Barcelona 2013
Barcelona 2013
Abstract book - Abstract - 555
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Conference Details
International Committee
Plenary Speakers
Presenting Speakers
Scientific Committee
Abstract #555  -  E-Posters English
  50.1: E-Posters English (Poster) on Sunday   in  Chaired by
  Presenting Author:   Prof Deven Hamilton - Battelle, United States
  Additional Authors:  Dr. Jordi Casabona, Sra Cristina Sanclemente, Dra. Anna  Esteve, Dra. Victoria Gonzalez, Grupo HIVITS TS,  
Male circumcision (MC) has been demonstrated to substantially reduce female to male transmission of HIV. Many countries are proactively seeking innovative solutions for scaling up MC including using adult MC devices that may side-step the need for the full surgical procedure. Devices, especially those that can be used by broader cadres of health care workers, offer hope for more rapid scale-up of adult MC in resource-limited settings. One such device is the PrePexTM Device which uses a plastic ring with a rubber O-ring to necrotize the foreskin. A three phase clinical trial of a non-surgical circumcision device was carried out in Zimbabwe and completed in 2012. Phase II of that trial was a comparative phase to assess its performance compared directly to surgical MCs. In addition to clinical outcomes, men?s feeling and expectations about sexual practices as well as their behavior were measured. Because MC is only about 60% protective, it is also important that men continue to engage in safe sex practices. Determining what opinions men have regarding effects of MC on sexual relations, is also useful for directing post-circumcision counseling messages and in developing evidence-based communications and educational campaigns to address misconceptions men may have.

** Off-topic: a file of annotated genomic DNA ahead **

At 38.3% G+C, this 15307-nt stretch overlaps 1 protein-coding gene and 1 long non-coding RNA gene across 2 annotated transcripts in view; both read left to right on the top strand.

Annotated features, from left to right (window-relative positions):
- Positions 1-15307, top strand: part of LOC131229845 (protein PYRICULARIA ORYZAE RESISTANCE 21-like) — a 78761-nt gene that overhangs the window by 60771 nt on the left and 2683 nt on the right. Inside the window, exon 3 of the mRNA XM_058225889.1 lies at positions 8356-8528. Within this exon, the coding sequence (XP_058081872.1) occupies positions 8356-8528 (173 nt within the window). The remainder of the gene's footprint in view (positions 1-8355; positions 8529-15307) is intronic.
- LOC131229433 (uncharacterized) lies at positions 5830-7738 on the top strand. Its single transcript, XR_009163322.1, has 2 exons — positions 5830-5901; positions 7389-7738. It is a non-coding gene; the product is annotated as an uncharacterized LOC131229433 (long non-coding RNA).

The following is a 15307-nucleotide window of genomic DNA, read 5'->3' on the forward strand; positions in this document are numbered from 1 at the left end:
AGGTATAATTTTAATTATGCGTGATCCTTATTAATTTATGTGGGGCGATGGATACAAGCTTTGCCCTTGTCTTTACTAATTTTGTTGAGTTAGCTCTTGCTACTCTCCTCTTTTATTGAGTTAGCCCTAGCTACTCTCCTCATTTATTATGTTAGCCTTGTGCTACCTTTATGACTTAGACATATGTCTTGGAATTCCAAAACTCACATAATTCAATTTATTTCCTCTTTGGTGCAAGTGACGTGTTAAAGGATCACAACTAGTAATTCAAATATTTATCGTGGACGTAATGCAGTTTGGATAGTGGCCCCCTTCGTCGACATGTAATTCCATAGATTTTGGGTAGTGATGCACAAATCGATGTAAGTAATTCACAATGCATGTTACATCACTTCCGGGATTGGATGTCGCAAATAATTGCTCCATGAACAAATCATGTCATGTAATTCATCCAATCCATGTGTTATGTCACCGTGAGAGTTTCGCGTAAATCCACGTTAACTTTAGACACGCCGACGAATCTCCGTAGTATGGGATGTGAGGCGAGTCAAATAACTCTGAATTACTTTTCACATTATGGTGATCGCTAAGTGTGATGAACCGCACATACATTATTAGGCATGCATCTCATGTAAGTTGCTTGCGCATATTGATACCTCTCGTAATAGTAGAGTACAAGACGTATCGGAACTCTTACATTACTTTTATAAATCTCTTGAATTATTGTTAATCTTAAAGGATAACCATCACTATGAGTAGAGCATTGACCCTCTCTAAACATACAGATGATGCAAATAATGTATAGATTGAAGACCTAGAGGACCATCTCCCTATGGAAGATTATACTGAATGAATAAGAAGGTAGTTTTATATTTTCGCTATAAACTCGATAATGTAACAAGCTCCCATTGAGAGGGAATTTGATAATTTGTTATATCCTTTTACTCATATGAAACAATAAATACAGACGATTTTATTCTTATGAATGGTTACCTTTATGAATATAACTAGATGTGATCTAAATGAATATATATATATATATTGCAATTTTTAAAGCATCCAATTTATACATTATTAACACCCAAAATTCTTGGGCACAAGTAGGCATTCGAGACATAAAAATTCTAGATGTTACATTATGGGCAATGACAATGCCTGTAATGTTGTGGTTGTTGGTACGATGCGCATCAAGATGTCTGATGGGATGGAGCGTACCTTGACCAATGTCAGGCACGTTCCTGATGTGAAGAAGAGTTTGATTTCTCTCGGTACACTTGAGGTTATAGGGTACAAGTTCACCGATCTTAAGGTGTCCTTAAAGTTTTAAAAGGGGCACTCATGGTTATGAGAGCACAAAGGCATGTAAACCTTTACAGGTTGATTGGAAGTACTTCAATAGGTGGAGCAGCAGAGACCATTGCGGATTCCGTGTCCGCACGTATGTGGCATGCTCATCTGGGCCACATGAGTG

Method / Issue:
The Comparative Study Phase of the clinical trial was a randomized, open label, trial comparing the performance of a non-surgical MC device to surgical MC in healthy adult men and was conducted among 242 men. After recruitment, men were randomized to either device or surgical MC in a 2:1 ratio; two device to one surgical MC. The Comparative Study phase examined numerous clinical and psychosocial outcomes in addition to their sexual behavior and their pre- and post-circumcision attitudes towards the impact on their sexual behavior post-procedure. Men were surveyed at MC, and 2-weeks and 90-days post MC.
Results / Comments:
Men in both groups were significantly less confident over time in their ability to abstain from sex (p < .05). By 90 days 11% of surgery group and 8% of device group men reported they disagreed that they were able to control themselves to not engage in sex for the recommended six weeks. Behavioral data indicated that 36 (15%) of the men returned to sexual activity in less than the recommended 42 day abstinence period. Prior to undergoing their surgical circumcision men generally believed that circumcision would have a positive impact on their sexual relations. There was a significant increase in agreement among men in both groups that post circumcision they would ?last longer during sexual relations? and ?erections would last longer? (p < .01 and p < .001 respectively). This effect differed by group with the surgical group reporting a significantly greater positive change over time.
Men report positive outcomes with both surgical and device MC including increased sexual satisfaction. The long recovery time and difficulty abstaining for the entire duration of the healing process may present a new risk for HIV transmission and will need to be evaluated further.
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